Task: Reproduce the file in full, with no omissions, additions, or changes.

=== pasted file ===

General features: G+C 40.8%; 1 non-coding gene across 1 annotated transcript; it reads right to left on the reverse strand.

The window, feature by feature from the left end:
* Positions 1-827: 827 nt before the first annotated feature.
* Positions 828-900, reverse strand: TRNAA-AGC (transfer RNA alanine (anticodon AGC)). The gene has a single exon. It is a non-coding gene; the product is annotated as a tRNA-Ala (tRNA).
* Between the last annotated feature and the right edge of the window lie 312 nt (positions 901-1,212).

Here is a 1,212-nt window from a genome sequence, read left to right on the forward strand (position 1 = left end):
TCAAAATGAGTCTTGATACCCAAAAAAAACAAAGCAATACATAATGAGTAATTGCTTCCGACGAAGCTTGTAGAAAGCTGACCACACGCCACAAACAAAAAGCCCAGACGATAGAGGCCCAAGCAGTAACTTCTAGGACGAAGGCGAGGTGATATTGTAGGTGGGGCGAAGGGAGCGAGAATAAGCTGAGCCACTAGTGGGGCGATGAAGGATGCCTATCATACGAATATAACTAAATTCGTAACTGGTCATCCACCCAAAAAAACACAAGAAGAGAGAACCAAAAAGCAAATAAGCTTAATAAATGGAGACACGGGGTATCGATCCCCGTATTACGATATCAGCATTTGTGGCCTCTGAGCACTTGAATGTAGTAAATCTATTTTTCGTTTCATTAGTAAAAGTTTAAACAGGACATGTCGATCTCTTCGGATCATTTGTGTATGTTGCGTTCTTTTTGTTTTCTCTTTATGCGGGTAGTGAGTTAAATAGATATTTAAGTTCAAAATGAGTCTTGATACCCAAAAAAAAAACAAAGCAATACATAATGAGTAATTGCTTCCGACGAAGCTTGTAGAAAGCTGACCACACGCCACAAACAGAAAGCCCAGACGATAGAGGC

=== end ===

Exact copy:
General features: G+C 40.8%; 1 non-coding gene across 1 annotated transcript; it reads right to left on the reverse strand.

The window, feature by feature from the left end:
* Positions 1-827: 827 nt before the first annotated feature.
* Positions 828-900, reverse strand: TRNAA-AGC (transfer RNA alanine (anticodon AGC)). The gene has a single exon. It is a non-coding gene; the product is annotated as a tRNA-Ala (tRNA).
* Between the last annotated feature and the right edge of the window lie 312 nt (positions 901-1,212).

Here is a 1,212-nt window from a genome sequence, read left to right on the forward strand (position 1 = left end):
TCAAAATGAGTCTTGATACCCAAAAAAAACAAAGCAATACATAATGAGTAATTGCTTCCGACGAAGCTTGTAGAAAGCTGACCACACGCCACAAACAAAAAGCCCAGACGATAGAGGCCCAAGCAGTAACTTCTAGGACGAAGGCGAGGTGATATTGTAGGTGGGGCGAAGGGAGCGAGAATAAGCTGAGCCACTAGTGGGGCGATGAAGGATGCCTATCATACGAATATAACTAAATTCGTAACTGGTCATCCACCCAAAAAAACACAAGAAGAGAGAACCAAAAAGCAAATAAGCTTAATAAATGGAGACACGGGGTATCGATCCCCGTATTACGATATCAGCATTTGTGGCCTCTGAGCACTTGAATGTAGTAAATCTATTTTTCGTTTCATTAGTAAAAGTTTAAACAGGACATGTCGATCTCTTCGGATCATTTGTGTATGTTGCGTTCTTTTTGTTTTCTCTTTATGCGGGTAGTGAGTTAAATAGATATTTAAGTTCAAAATGAGTCTTGATACCCAAAAAAAAAACAAAGCAATACATAATGAGTAATTGCTTCCGACGAAGCTTGTAGAAAGCTGACCACACGCCACAAACAGAAAGCCCAGACGATAGAGGC